No matter what the dictionary tells you, politics – at least as it exists in 2015 – is nothing more than the marketing of fear. Politicians may dress it up in the vocabulary of competition, but their core message is pretty simple: “The other rich guys wearing suits are trying to make your life worse. You don't want your life to be worse, do you?”
As someone who is socially liberal, and thus tends to vote Democrat, one thing I've always admired about the Republican Party is that they're amazing at selling fear. The rise of Donald Trump is really the rise of a man willing to vocalize the fears, no matter how racist or bigoted, of the segment of the American populace that has looked at the changing face of our country and thought, “This is too much for me. Institutional racism and inequality make me feel much safer, thank you very much.”
Now, Democrats will try to scare you too, but they're really just not that good at it. Do you remember Hillary's 3 a.m. ad? Not only did it not help her beat Obama, but someone in a suit somewhere has probably already repurposed it with the word Benghazi thrown in to hit her where it hurts when it comes time for the general election.
When it comes to Democrats flailing their arms trying to convince you the sky is falling, I get the most enjoyment from their fundraising emails. The ones I get from the DCCC in particular are uniformly terrible. They are pathetic in their message and depressing in their scope. They are the opposite of inspiring, and I managed to get four of them on Cyber Monday.
It started at 10:54 a.m. with a message entitled “We’re begging you:”
“Have you seen the latest poll out of Iowa?
Trump 25, Cruz 23, Carson 18, Rubio 13 (Quinnipiac 11/24)
Frankly, if we get outraised before tonight’s crucial deadline, one of these extremists could be our next President — with a Republican Congress to help ram through his agenda. This is NOT an exaggeration or hyperbole.”
Maybe I'm just not smart enough to understand – after all, I'm not a rich person in a fancy suit asking someone with less money than me to give me $5 to spend on advertising for another rich person in a fancy suit – but I just find it hard to believe that a missed fundraising goal in November 2015 is going to be the domino that ruins the Democrats' chance in 2016. That seems like just a tiny bit of an exaggeration (one might even say "exaggeration or hyperbole"), random Democrat copywriter.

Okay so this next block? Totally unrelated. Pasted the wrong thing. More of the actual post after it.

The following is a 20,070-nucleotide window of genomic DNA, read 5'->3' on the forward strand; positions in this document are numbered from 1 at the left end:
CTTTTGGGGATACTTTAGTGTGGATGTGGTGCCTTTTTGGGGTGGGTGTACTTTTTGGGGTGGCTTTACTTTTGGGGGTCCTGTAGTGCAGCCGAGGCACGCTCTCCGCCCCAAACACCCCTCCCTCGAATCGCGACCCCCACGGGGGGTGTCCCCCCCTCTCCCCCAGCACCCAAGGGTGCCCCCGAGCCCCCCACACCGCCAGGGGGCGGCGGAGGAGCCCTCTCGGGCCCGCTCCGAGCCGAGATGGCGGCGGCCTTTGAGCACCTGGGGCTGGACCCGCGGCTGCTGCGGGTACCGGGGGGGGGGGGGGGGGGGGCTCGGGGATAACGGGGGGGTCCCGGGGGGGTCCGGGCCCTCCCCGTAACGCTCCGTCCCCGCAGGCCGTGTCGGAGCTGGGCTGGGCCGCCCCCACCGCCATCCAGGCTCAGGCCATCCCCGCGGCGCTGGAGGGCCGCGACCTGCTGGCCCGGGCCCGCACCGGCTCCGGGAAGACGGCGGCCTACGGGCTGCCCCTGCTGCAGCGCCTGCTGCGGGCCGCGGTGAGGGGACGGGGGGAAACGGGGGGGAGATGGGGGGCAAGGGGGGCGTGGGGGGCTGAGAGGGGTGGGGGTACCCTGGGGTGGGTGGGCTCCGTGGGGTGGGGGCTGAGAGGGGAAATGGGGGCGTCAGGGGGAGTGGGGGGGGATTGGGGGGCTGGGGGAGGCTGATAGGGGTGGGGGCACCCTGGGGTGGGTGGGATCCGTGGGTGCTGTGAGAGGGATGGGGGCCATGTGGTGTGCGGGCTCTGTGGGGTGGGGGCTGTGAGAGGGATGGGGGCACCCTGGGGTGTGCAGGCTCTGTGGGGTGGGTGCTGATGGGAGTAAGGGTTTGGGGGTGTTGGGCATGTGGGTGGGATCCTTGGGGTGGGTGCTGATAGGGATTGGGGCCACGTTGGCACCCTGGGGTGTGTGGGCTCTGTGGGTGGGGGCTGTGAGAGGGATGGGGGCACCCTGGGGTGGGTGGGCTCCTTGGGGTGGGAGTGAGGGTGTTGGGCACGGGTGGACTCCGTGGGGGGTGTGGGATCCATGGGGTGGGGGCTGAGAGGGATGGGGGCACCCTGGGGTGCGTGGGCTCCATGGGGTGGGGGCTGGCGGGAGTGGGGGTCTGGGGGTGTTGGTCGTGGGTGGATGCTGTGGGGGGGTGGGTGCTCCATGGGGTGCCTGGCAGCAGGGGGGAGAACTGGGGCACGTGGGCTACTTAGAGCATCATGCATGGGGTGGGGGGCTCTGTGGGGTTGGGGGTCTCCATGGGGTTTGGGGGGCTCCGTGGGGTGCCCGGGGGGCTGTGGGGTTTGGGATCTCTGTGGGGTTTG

At 11:48 a.m., I got an email from “Nancy Pelosi” informing me that the Republicans are attacking the President's record and that my money would be really helpful. You know, I've gotten that email roughly a 1,000 times since 2009, and I can only assume that people have donated but Republicans keep attacking the President's record, so I'm not sure that my $5 is really going to change things this time.
At 5:47 p.m. things got serious:
“Cory — we hate to come to you and beg and plead again. But this is Paul Ryan’s first month as speaker, and we’re still DANGEROUSLY behind on our goal.”
No word on what dangerously means, but I like that they put it in all caps. That's the fear-mongering spirit!
To their credit, they saved their best email for last. In an email titled (this is not a joke) “Obama’s legacy DESTROYED”:
“To be blunt about it: If we fall behind now, we might as well throw in the towel on protecting President Obama’s legacy.”
You heard it here first folks: Obama's legacy is so shallow it can be decimated by one month of Republican fundraising. If that's the case, I don't know why we should try and protect it at all.
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SHOW ME HOW
Week in and week out I get these emails, and the question I always arrive at is the same: why would I donate to these clowns exactly?
Understand: I voted for Obama twice. I'm sympathetic to the cause. I understand that political campaigns take a lot of money to run.
But I see these emails and I can understand how people end up apathetic to politics. That Democrats would willingly put themselves in a situation to look needy at best just kind of blows the mind. Donald Trump, love him or hate him, is never going to beg you for anything. The optics of that just aren't good. But as it becomes increasingly likely that the Republicans are going to run someone pretending to be insane for president, I get how voting for a party of wimps isn't exactly appealing.
In the end, the only thing I really fear is a world where those are our only options.